“Once the pursuit of truth begins to haunt the mind, it becomes an ideal never wholly attained.”
“We can never achieve absolute truth but we can live hopefully by a system of calculated probabilities.”
Agnes Meyer Driscoll
“In her thirty-year career, Mrs. Driscoll broke Japanese Navy manual codes — the Red Book Code in the 1920s, the Blue Book Code in 1930, and, in 1940, she made critical inroads into JN-25, the Japanese fleet’s operational code, which the U.S. Navy exploited after the attack on Pearl Harbor for the rest of the Pacific War.”
NSA — Hall of Honor
Agnes Meyer Driscoll (July 24, 1889 – September 16, 1971), known as Miss Aggie or Madame X, was an American cryptanalyst during both World War I and World War II. Follow us on Twitter: @Intel_Today
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Agnes Driscoll joined the U.S. Navy in 1918, with a degree in mathematics and physics, and a proficiency in English, French, German, Latin, and Japanese. Edwin T. Layton described Driscoll as “without peer as a cryptanalyst”.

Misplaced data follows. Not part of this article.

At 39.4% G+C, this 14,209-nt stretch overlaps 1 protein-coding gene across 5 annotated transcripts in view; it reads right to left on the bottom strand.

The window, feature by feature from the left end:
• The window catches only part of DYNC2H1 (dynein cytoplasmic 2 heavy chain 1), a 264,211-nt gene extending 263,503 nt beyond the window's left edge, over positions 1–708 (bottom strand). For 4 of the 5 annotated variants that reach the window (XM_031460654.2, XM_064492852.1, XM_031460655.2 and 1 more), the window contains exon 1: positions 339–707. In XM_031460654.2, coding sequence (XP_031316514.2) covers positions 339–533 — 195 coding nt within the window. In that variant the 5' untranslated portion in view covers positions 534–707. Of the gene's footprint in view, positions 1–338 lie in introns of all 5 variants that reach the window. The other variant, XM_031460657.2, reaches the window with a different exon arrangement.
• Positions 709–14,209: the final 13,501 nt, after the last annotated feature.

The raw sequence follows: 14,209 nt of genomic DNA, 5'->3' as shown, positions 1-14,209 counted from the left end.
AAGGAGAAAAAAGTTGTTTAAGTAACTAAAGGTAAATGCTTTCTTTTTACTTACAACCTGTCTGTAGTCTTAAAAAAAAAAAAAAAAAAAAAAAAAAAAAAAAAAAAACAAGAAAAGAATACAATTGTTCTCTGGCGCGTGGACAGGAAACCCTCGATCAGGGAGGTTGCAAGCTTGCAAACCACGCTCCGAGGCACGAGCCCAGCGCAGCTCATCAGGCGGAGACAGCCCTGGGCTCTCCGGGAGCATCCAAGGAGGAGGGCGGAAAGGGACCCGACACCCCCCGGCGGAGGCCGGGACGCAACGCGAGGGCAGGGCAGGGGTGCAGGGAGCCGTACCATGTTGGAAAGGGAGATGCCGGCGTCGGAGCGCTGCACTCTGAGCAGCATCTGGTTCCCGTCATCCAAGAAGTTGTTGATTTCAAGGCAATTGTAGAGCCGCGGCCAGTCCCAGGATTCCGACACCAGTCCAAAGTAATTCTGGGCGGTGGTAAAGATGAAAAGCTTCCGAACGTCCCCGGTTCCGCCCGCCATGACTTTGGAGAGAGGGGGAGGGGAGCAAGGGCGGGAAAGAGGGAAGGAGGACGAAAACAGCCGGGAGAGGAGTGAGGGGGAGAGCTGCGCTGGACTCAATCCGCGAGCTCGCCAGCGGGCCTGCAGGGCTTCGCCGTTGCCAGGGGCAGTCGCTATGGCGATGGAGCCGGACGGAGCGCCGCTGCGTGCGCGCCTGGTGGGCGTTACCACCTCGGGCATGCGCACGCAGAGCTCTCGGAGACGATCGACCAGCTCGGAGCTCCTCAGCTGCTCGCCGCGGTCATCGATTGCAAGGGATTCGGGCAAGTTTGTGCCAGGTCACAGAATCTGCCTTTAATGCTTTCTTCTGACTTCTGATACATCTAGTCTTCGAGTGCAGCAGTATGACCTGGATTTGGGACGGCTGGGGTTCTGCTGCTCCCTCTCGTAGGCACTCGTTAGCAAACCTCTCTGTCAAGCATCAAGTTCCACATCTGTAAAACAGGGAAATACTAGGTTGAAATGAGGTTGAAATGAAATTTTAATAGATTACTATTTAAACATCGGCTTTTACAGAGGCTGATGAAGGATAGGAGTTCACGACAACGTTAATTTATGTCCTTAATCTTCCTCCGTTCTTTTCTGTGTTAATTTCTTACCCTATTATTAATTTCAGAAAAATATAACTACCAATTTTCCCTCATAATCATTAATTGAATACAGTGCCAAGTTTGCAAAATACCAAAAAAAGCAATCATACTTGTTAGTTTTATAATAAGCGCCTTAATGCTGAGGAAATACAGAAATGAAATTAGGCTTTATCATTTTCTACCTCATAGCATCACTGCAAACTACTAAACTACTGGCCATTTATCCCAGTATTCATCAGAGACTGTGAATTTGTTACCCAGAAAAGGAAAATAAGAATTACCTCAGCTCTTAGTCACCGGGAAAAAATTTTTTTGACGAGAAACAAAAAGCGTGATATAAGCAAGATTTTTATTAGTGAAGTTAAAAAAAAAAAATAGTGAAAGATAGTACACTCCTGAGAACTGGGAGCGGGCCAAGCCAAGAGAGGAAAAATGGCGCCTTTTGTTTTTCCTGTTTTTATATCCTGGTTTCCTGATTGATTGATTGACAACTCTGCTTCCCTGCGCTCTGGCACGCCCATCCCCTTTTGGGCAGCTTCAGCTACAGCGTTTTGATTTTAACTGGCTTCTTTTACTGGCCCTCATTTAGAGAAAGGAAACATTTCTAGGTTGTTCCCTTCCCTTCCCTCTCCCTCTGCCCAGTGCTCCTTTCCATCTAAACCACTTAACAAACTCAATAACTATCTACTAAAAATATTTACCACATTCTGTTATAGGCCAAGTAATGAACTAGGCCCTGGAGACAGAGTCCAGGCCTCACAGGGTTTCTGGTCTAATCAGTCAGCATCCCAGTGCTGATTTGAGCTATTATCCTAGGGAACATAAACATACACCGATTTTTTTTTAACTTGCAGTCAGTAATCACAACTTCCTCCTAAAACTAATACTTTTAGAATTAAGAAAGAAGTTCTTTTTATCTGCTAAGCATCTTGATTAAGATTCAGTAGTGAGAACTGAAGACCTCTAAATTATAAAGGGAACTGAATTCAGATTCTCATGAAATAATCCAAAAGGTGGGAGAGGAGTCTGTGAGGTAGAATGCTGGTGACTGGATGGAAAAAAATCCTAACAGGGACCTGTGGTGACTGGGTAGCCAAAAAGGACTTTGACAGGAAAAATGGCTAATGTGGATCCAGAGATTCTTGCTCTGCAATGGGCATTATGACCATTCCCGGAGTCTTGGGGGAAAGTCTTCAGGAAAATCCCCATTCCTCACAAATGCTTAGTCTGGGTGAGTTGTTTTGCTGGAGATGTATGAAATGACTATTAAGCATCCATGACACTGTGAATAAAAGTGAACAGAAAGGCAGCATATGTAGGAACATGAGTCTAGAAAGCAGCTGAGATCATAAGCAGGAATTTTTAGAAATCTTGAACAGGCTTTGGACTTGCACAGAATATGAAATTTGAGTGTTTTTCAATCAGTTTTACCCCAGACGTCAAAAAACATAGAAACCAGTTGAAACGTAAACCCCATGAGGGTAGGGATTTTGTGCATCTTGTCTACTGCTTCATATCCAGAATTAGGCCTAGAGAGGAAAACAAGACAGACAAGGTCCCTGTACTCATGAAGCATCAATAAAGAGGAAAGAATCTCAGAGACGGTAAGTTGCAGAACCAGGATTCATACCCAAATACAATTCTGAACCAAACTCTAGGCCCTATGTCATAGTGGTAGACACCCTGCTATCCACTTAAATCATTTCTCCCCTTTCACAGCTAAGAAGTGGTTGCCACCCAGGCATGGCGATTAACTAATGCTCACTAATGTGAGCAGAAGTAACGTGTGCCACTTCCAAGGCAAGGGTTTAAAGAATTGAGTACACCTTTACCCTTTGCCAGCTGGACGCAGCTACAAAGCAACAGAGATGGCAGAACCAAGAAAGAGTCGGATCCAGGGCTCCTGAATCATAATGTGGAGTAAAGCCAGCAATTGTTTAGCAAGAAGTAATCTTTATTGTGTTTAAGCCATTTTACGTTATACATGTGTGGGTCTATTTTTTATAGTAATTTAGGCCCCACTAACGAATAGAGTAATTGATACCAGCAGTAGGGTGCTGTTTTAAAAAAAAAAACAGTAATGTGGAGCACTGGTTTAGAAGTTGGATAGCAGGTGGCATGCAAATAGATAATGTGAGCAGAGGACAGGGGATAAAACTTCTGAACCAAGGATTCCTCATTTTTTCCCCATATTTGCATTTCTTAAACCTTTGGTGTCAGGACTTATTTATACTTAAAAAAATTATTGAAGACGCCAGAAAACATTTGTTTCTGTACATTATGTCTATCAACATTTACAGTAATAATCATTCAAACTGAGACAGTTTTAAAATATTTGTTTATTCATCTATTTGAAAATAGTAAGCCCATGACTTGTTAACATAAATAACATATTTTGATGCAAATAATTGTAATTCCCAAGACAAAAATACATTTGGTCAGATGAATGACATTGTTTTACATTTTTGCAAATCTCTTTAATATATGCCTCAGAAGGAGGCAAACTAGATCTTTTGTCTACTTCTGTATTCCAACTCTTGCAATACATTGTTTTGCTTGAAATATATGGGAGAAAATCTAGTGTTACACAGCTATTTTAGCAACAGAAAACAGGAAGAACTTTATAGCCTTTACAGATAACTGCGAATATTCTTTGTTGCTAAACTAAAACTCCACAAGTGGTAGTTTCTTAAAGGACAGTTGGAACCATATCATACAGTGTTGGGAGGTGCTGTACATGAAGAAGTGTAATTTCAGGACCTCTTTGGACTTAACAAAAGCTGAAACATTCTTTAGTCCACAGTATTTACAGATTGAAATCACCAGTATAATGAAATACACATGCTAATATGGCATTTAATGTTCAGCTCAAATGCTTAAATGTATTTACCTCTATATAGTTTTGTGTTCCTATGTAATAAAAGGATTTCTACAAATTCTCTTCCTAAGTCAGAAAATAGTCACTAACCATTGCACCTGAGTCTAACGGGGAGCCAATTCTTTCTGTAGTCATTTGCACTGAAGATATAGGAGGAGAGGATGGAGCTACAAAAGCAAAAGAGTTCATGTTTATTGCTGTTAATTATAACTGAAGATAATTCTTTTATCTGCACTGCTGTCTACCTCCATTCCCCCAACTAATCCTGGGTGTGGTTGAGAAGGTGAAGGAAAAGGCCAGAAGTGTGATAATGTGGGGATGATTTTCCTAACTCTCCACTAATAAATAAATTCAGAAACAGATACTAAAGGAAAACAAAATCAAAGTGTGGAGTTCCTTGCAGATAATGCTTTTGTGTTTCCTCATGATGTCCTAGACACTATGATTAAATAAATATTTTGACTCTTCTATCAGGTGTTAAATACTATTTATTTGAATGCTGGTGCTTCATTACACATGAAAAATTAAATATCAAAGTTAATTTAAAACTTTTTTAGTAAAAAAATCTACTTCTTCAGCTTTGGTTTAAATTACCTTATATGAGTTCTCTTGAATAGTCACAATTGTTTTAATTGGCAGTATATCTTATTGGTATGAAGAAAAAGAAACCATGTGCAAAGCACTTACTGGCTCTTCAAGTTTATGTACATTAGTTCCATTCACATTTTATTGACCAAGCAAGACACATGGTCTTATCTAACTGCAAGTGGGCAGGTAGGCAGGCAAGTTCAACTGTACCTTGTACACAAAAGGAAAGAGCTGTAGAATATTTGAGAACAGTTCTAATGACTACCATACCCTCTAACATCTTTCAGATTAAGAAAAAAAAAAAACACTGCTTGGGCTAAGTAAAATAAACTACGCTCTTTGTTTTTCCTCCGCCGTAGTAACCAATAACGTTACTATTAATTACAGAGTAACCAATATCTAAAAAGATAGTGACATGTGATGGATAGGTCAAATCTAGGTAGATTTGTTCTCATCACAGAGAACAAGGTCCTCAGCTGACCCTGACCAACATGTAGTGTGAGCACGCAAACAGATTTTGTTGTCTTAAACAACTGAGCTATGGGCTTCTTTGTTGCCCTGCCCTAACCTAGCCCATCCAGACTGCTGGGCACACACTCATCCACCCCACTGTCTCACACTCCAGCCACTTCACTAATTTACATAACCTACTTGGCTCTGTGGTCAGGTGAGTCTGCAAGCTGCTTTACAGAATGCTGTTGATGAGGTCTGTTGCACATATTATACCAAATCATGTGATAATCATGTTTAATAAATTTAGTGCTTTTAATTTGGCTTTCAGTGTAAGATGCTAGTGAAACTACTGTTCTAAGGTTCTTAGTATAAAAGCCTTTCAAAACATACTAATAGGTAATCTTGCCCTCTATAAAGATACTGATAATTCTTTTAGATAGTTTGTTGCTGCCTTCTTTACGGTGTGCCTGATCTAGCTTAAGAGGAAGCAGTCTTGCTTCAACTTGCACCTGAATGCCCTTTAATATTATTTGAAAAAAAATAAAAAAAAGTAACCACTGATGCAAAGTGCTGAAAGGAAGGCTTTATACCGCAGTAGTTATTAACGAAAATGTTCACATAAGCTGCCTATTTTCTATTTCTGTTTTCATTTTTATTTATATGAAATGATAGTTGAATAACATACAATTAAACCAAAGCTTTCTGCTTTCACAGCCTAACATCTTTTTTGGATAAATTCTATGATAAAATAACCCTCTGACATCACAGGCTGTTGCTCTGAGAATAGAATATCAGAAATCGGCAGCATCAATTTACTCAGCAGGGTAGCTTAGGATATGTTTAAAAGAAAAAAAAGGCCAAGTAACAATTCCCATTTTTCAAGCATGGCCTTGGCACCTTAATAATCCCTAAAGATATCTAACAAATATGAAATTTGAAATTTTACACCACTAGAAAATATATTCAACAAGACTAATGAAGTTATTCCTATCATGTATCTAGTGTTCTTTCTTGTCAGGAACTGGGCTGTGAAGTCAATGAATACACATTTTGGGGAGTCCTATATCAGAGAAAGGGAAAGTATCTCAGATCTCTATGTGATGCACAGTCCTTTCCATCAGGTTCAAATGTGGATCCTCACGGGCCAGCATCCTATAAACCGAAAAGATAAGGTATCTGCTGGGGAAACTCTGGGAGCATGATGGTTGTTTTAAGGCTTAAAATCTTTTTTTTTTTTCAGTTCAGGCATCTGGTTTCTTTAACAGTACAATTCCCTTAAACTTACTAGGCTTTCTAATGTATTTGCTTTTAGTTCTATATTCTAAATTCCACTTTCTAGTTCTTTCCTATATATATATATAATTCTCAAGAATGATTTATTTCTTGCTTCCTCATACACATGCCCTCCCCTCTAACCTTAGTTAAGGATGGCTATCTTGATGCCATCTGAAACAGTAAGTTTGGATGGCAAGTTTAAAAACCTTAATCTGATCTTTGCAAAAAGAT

“She worked in their cryptologic office throughout World War I.
Staying with the Navy as a civilian, Mrs. Driscoll was instrumental in breaking Japanese naval systems between the wars. In 1930, she solved the Japanese system used during their Grand Maneuvers.
The information learned indicated that the Japanese knew American operational plans.
Later, she broke the Japanese “Blue Book” which required solving both the code and the overlaying cipher simultaneously.
Mrs. Driscoll also assisted in the development of an early cipher machine and encouraged the use of tabulating machines for cryptanalysis. She retired from NSA in 1959.”
In ‘The Emperor’s Codes’ — a book about breaking Japan’s secret ciphers by Michael Smith — Agnes Driscoll is mentioned only twice (Pages 218 & 278). This is perhaps a sign that the importance of her work has yet to be fully acknowledged.
The NSA Hall of Honor was created in 1999 to pay special tribute to the pioneers and heroes who rendered distinguished service to American cryptology. In 2000 she was inducted into the National Security Agency’s Hall of Honor.
PS: Many experts believe that JN-25 — the Japanese fleet’s operational code — could have been broken before the attack on Pearl Harbor.
The Life of Agnes Meyer Driscoll
Agnes Meyer Driscoll — Wikipedia
Remembering Navy Cryptanalyst, Mrs. Agnes Meyer Driscoll — Station HYPO
Remembering Navy Cryptanalyst Agnes Meyer Driscoll (July 24, 1889 – September 16, 1971)